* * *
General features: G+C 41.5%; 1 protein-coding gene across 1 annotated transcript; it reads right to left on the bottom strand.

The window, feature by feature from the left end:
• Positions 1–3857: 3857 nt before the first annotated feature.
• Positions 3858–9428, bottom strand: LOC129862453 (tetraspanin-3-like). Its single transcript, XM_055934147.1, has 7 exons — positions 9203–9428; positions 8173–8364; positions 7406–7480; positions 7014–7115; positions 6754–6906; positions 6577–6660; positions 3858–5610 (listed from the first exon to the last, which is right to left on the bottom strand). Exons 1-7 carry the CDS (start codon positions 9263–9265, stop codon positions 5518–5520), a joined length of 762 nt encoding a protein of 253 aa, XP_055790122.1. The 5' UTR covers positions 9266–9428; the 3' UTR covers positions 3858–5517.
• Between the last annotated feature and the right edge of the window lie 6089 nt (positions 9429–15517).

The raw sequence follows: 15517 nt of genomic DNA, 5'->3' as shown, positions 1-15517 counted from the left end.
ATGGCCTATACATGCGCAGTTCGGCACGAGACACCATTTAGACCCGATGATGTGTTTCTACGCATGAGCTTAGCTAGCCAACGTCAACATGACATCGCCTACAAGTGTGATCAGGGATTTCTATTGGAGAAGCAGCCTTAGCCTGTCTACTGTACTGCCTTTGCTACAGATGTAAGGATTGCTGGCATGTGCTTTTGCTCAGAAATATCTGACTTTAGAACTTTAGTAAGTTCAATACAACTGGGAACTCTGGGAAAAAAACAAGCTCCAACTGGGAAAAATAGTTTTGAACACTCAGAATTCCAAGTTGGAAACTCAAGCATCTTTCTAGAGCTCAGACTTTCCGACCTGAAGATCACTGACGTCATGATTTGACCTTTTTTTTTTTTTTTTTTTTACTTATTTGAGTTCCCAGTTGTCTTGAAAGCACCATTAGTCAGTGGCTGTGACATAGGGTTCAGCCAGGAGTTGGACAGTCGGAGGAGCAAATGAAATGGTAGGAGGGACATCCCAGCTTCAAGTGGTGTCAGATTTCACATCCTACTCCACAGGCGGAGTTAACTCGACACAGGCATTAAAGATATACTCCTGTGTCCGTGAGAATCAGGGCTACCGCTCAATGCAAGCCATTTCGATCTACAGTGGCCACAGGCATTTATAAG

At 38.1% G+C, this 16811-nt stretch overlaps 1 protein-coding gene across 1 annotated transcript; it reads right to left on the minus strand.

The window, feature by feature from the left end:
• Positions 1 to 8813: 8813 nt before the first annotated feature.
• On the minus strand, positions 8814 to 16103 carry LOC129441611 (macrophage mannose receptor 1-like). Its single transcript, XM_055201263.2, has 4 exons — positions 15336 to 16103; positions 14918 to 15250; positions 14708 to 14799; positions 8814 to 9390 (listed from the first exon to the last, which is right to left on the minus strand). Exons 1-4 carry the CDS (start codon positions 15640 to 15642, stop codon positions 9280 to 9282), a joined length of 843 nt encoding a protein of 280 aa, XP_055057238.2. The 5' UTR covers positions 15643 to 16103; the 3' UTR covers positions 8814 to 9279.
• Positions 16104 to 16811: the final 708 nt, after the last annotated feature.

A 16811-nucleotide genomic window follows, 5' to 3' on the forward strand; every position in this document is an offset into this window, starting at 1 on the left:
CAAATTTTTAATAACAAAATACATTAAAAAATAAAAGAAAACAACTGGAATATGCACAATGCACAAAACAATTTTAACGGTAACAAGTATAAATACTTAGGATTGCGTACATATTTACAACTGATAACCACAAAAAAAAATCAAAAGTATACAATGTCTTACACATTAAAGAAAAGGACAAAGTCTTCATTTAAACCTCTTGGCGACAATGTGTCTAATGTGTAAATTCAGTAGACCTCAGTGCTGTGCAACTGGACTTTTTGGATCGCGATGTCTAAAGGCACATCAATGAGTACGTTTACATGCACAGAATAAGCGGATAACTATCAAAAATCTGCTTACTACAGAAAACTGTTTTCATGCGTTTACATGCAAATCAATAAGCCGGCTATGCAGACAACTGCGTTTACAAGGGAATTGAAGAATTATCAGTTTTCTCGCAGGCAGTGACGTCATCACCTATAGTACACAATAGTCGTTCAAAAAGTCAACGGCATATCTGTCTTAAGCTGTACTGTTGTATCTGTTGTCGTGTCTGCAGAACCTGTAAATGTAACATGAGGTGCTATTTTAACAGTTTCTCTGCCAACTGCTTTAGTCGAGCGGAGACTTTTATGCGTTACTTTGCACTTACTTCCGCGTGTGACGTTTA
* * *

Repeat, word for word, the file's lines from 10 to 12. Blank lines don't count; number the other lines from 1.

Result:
• Positions 1 to 8813: 8813 nt before the first annotated feature.
• On the minus strand, positions 8814 to 16103 carry LOC129441611 (macrophage mannose receptor 1-like). Its single transcript, XM_055201263.2, has 4 exons — positions 15336 to 16103; positions 14918 to 15250; positions 14708 to 14799; positions 8814 to 9390 (listed from the first exon to the last, which is right to left on the minus strand). Exons 1-4 carry the CDS (start codon positions 15640 to 15642, stop codon positions 9280 to 9282), a joined length of 843 nt encoding a protein of 280 aa, XP_055057238.2. The 5' UTR covers positions 15643 to 16103; the 3' UTR covers positions 8814 to 9279.
• Positions 16104 to 16811: the final 708 nt, after the last annotated feature.